Hong Kong’s tourism chief floats idea of “travel bubbles” to prop up industry

Hong Kong Tourism Board (HKTB) has announced the launch of the second stage of its three-phase recovery plan to restore visitor confidence, as the pandemic situation in the country stabilises.

The recovery plan will kick-off with HKTB promoting domestic tourism in mid-June, before setting up “travel bubbles” to allow arrivals from low-risk countries, and finally, full resumption at the international level.

Hong Kong embarks on a three-phase recovery plan to reinvigorate its ailing tourism industry, which has suffered the double whammy of social unrest and the pandemic; a near-empty Tsim Sha Tsui Promenade in Hong Kong this April pictured

According to HKTB executive director, Dane Cheng, the city is ahead of the curve in containing the pandemic and should now move to create “travel bubbles” with neighbouring countries that share Hong Kong’s success in containing the coronavirus.

He explained that bilateral or multilateral agreements can be formed between cities and countries to set up standards and protocols on how to facilitate such travel in the region. “Any arrangements will depend on the quarantine, travel and immigration measures (imposed by) Hong Kong and the respective markets,” he said.

Cheng added that the Hong Kong government will conduct discussions with other markets, based on analysis and advice from HKTB.

“The Board and the Hong Kong government are closely monitoring the situation in different visitor source markets,” he shared. “Some potential destinations within the region are Macau, South Korea, Thailand and China. But for longhaul markets, it will take a longer time to rebound as the US and Europe are still in different stages of lockdowns and border closures.”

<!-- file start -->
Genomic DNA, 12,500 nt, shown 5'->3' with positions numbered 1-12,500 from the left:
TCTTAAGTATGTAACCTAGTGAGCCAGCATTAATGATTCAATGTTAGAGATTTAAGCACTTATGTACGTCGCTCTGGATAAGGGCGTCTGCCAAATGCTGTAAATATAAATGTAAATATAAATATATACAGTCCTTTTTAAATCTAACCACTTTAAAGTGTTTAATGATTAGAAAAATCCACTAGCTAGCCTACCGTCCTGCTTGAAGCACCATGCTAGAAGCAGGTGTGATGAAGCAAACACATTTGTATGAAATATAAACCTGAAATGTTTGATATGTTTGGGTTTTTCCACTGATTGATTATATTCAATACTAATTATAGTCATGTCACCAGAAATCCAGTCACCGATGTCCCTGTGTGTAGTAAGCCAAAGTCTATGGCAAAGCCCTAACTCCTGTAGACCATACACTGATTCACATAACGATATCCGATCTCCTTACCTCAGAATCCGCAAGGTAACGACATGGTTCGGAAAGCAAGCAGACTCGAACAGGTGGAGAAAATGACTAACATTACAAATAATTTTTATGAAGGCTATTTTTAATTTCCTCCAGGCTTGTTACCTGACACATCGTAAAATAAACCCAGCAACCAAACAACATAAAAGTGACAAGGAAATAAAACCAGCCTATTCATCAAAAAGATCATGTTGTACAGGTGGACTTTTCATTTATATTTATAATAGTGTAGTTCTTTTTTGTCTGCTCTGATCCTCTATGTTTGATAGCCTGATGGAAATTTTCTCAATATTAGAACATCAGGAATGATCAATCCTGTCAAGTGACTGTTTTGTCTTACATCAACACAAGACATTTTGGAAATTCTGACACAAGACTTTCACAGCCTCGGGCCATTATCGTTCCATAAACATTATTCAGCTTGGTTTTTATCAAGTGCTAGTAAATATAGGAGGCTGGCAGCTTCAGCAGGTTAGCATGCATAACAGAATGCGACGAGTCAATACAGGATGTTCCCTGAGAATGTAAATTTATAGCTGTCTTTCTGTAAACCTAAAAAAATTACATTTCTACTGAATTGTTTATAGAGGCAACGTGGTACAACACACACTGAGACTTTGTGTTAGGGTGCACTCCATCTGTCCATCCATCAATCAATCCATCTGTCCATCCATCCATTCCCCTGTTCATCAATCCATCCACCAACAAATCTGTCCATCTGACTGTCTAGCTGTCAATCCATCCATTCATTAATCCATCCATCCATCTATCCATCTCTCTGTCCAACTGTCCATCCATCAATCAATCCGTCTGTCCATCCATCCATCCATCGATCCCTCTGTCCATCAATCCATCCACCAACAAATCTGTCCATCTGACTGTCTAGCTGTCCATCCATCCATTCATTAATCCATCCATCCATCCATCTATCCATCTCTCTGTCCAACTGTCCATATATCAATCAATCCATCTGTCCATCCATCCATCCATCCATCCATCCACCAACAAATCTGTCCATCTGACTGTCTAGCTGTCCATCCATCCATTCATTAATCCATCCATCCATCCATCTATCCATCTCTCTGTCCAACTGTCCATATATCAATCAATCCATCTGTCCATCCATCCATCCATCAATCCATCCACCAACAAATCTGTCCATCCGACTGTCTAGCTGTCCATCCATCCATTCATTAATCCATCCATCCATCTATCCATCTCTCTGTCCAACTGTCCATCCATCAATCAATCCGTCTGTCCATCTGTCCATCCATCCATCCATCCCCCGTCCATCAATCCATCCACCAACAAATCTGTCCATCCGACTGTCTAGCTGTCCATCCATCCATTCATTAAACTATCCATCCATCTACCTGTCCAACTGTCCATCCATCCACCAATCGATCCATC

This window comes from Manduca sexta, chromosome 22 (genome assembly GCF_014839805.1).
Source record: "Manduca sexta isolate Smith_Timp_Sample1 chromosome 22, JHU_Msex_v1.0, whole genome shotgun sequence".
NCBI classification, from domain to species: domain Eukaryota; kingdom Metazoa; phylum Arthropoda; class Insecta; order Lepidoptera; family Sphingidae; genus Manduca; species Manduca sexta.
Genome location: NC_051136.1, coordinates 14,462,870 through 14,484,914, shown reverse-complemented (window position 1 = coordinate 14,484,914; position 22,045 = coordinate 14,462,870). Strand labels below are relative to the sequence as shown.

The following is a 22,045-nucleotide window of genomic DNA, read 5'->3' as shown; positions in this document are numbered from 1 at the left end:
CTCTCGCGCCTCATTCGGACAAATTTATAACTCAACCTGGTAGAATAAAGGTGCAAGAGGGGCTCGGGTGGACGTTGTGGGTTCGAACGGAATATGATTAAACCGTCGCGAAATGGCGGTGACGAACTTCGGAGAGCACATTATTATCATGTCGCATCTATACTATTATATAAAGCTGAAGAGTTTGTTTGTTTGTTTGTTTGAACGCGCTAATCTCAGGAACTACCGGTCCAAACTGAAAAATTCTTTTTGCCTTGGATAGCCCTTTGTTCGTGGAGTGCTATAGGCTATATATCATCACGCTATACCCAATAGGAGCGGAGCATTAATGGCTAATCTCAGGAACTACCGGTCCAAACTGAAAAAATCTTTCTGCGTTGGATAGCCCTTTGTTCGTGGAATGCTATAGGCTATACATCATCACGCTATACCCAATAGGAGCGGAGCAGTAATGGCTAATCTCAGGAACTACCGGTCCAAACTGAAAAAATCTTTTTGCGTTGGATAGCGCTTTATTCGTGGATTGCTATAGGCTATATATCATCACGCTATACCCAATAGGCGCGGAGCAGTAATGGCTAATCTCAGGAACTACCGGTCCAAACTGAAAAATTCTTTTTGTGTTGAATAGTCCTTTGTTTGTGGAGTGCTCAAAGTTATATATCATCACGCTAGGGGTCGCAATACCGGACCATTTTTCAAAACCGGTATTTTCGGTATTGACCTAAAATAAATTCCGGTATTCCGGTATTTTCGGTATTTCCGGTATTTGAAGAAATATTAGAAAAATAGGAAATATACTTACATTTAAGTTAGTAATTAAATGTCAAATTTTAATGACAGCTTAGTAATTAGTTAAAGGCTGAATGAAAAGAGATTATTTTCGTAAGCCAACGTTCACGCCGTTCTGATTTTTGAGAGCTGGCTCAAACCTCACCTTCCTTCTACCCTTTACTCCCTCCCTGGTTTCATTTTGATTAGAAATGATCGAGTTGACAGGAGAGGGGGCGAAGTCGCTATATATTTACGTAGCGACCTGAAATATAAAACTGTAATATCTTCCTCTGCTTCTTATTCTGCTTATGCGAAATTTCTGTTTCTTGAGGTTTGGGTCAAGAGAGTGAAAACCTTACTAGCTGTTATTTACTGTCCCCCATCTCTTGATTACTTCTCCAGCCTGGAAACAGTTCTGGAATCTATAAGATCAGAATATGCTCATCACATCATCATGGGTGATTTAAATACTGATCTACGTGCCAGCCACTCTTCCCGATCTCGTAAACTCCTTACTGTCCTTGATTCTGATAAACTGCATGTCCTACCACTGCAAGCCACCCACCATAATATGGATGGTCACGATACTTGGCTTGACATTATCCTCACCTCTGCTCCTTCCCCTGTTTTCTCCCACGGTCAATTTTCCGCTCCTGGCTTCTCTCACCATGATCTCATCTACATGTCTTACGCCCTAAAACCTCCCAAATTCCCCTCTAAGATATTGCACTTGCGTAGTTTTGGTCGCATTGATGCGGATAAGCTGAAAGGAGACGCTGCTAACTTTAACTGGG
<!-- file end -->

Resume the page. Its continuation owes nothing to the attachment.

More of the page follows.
In fact, the HK$40 million Hello Hong Kong campaign sets out to encourage locals to travel around their hometown and explore the city from new perspectives.

Cheng explained that they are focusing on domestic tourism as there are no inbound visitors at the moment, and locals are restricted from travelling out of the city. If domestic tourism thrives, he added, it will send a positive message to international travellers that the city is a safe destination.

The campaign boasts three main features. Firstly, the “Tips on in-depth, immersive travel” recommends six thematic and immersive itineraries of lesser-known tourist activities, such as forest bathing in Tai Po and boat rowing in Tai Mei Tuk.

Secondly, a one-stop dining, shopping and entertainment platform has been launched, featuring more than 11,000 attractive offers, including “Spend-to-Redeem Free Local Tours” from merchants across the city.

Though the Hello Hong Kong campaign targets locals, HKTB will extend offers available under the campaign to foreign visitors, and launch special tour packages for them when international travel resumes in the city.

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